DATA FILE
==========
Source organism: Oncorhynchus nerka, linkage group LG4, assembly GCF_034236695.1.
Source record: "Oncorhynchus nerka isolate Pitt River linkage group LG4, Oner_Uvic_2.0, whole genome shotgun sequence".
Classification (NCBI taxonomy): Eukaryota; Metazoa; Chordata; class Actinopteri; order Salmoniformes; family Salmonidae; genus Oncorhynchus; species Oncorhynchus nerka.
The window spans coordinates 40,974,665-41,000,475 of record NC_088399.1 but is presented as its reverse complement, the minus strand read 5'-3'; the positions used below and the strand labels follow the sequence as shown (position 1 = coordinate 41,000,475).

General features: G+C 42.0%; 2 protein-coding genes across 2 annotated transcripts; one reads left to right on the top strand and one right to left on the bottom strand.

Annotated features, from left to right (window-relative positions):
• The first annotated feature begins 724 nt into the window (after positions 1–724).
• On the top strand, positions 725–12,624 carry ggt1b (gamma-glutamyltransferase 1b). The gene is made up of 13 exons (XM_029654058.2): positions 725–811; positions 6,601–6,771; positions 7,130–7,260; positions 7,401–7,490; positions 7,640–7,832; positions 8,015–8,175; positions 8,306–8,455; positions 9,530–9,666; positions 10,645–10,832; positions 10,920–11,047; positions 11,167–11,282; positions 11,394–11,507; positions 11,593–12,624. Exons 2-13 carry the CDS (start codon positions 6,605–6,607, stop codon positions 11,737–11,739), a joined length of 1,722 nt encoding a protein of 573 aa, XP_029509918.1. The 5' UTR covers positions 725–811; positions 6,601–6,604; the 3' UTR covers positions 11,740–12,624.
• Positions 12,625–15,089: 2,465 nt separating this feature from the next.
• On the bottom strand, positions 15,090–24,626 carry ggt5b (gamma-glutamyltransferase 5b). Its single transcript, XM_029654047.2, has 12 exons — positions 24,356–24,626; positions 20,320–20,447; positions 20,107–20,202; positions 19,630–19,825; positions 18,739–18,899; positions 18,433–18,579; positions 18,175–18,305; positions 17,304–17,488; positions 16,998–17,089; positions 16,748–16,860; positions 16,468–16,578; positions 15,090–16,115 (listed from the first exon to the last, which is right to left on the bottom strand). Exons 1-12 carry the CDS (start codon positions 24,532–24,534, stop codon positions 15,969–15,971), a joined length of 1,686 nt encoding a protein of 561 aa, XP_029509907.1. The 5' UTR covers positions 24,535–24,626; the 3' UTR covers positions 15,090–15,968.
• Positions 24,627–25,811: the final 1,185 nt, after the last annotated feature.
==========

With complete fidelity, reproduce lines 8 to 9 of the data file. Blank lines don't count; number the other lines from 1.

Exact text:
• On the top strand, positions 725–12,624 carry ggt1b (gamma-glutamyltransferase 1b). The gene is made up of 13 exons (XM_029654058.2): positions 725–811; positions 6,601–6,771; positions 7,130–7,260; positions 7,401–7,490; positions 7,640–7,832; positions 8,015–8,175; positions 8,306–8,455; positions 9,530–9,666; positions 10,645–10,832; positions 10,920–11,047; positions 11,167–11,282; positions 11,394–11,507; positions 11,593–12,624. Exons 2-13 carry the CDS (start codon positions 6,605–6,607, stop codon positions 11,737–11,739), a joined length of 1,722 nt encoding a protein of 573 aa, XP_029509918.1. The 5' UTR covers positions 725–811; positions 6,601–6,604; the 3' UTR covers positions 11,740–12,624.
• Positions 12,625–15,089: 2,465 nt separating this feature from the next.